As Prof. Karen Holl and graduate researcher Rebecca Cole were explaining Monday, there are many problems with reforesting from pasture. First, you donít have a lot of seed dormancy in the wet tropics because the climate is usually about the same all year. This is in contrast to, say, an apple tree. If apple seeds didnít require a period of cold followed by warming and abrasion to germinate, an apple tree might drop fruit in the fall and have all the resulting seeds germinate just before the winter frost, which would pretty much be an evolutionary dead end.

Also, you have a lot of seeds in these forests that are dispersed by animals or birds that depend on diverse stands of forest for food and shelter. Seed dispersal of these plants and trees, usually those with larger seeds, drops off to practically nothing over open, grassy areas. A large part of restoring forest in this region is just to get some structure into the landscape. For one thing, itís cost-prohibitive to restore the 200 plus tree species that might be represented in a smallish patch of native forest. For another, once thereís tree cover present, the seed-dispersing animals are more likely to venture forth. This is even more important because the loss of large predators means that populations of smaller seed predators have expanded.

Tree cover of almost any kind also corrects the other major problem with reforesting pasture, which is that trees will shade out the sun-loving grass. The grasses in question are imported African grasses that present stiff competition for soil nutrients and grow tall enough to overtop native plant seedlings.

Still, both Holl and Cole recognize that for reforestation to progress, part of the equation is finding ways for local people to support themselves. Whether itís planning sustainable hardwood harvests, farm diversification or just restoring damaged land so that it can be passed on to the next generation, there are a number of ways for interested local farmers to earn a living and bring the forest back.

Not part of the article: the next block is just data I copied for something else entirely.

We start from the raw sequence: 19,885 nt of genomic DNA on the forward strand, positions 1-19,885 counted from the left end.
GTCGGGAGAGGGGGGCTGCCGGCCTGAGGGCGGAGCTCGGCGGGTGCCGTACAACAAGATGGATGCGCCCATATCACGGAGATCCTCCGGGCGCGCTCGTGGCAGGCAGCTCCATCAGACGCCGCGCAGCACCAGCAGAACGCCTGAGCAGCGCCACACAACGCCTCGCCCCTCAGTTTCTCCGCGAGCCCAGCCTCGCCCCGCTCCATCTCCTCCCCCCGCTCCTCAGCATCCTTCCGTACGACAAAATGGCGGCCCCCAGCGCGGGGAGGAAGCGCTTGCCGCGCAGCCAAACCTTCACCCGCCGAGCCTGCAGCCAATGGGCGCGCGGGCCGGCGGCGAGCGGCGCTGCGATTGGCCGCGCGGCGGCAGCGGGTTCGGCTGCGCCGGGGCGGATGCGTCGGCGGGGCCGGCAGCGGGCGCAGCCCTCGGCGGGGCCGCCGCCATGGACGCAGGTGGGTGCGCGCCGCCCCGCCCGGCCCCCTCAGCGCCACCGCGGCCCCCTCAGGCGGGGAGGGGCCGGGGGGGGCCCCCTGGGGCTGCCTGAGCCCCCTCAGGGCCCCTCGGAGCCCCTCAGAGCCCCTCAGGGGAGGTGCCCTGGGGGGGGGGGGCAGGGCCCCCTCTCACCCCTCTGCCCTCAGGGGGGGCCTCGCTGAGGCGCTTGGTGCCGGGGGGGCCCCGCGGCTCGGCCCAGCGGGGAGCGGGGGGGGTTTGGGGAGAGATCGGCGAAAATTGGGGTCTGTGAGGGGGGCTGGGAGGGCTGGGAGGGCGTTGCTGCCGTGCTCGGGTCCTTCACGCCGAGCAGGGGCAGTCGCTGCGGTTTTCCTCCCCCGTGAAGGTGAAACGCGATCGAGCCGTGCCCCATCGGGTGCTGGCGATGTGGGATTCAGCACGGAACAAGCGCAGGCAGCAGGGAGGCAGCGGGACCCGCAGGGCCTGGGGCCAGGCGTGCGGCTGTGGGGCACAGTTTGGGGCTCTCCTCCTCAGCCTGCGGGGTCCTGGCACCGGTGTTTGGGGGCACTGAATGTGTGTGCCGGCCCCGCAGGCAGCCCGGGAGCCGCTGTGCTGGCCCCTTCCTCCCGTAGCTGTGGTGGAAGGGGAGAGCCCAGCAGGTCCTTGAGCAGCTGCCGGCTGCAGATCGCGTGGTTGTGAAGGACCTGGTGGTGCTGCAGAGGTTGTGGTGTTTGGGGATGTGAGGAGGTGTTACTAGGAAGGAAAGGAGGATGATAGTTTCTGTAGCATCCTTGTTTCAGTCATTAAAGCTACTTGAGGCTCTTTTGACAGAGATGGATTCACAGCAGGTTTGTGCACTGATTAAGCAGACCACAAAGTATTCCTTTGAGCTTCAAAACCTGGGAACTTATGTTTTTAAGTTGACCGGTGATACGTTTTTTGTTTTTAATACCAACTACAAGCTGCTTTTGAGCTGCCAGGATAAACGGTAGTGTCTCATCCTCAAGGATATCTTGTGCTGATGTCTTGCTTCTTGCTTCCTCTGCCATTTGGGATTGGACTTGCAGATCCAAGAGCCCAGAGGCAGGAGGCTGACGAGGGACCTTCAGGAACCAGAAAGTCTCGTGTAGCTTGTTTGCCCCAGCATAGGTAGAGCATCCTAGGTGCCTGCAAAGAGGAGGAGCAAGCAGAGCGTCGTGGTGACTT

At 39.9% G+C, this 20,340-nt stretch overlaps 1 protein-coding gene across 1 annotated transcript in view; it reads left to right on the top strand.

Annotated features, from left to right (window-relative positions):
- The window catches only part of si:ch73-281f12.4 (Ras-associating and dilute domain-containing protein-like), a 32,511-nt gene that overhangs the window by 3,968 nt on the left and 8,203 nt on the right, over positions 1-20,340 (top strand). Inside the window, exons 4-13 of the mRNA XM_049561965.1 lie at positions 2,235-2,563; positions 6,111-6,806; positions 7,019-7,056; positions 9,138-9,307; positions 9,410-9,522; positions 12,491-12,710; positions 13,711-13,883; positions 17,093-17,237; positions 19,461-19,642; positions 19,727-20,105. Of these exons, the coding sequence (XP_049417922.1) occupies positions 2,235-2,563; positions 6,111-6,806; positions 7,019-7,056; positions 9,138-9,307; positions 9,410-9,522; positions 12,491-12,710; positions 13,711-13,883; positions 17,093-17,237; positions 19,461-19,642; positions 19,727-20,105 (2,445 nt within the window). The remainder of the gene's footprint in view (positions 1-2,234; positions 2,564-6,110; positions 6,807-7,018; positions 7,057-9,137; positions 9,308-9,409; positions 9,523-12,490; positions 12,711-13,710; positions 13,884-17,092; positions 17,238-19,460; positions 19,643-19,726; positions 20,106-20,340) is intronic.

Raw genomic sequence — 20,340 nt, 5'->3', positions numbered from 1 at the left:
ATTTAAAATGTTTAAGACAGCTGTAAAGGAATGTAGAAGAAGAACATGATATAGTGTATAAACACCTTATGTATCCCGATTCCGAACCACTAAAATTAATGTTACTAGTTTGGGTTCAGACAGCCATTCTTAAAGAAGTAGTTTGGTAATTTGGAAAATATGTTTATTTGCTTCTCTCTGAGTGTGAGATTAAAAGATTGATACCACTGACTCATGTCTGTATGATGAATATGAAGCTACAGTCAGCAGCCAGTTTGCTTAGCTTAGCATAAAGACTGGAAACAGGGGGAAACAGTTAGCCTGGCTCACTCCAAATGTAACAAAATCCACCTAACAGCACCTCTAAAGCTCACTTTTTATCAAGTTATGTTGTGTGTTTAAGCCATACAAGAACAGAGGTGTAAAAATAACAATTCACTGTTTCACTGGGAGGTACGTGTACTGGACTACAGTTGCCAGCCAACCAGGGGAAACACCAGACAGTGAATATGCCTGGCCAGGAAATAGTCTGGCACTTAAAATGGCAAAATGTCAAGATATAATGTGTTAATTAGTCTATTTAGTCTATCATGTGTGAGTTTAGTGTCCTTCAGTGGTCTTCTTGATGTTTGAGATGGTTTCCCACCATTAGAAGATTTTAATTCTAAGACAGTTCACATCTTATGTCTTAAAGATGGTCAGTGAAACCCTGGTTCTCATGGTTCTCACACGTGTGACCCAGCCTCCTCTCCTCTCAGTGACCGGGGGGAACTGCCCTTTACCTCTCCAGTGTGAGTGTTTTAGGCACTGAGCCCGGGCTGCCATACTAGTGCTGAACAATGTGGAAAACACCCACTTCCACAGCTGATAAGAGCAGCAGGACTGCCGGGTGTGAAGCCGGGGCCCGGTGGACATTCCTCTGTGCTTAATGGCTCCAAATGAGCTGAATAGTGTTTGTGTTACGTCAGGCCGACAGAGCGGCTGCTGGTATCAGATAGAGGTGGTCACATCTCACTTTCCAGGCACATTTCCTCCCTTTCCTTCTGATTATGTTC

It seems to me that a common perception of the environmental science field is that people working in it would just like all the humans to go away. While some sensitive areas may require special protection and other areas may be unsuitable for certain uses, the people Iíve met and whose work Iíve read seem to agree that itís as important for a landscape to support humans as to support animals. Environmental scientists may not always write about these social considerations, but they sure seem to talk about them a great deal in person. Even groups like the Nature Conservancy expend a lot of their efforts looking at ways to provide for edible landscapes and sustainable economic development.

While there is a strain of popular environmentalism that seems to hold human extinction as an ideal, from all Iíve read and heard, itís a fringe thatís unconnected to the consensus of mainstream environmental science.

Posted by natasha at June 28, 2006 05:26 PM | Costa Rica | Technorati links |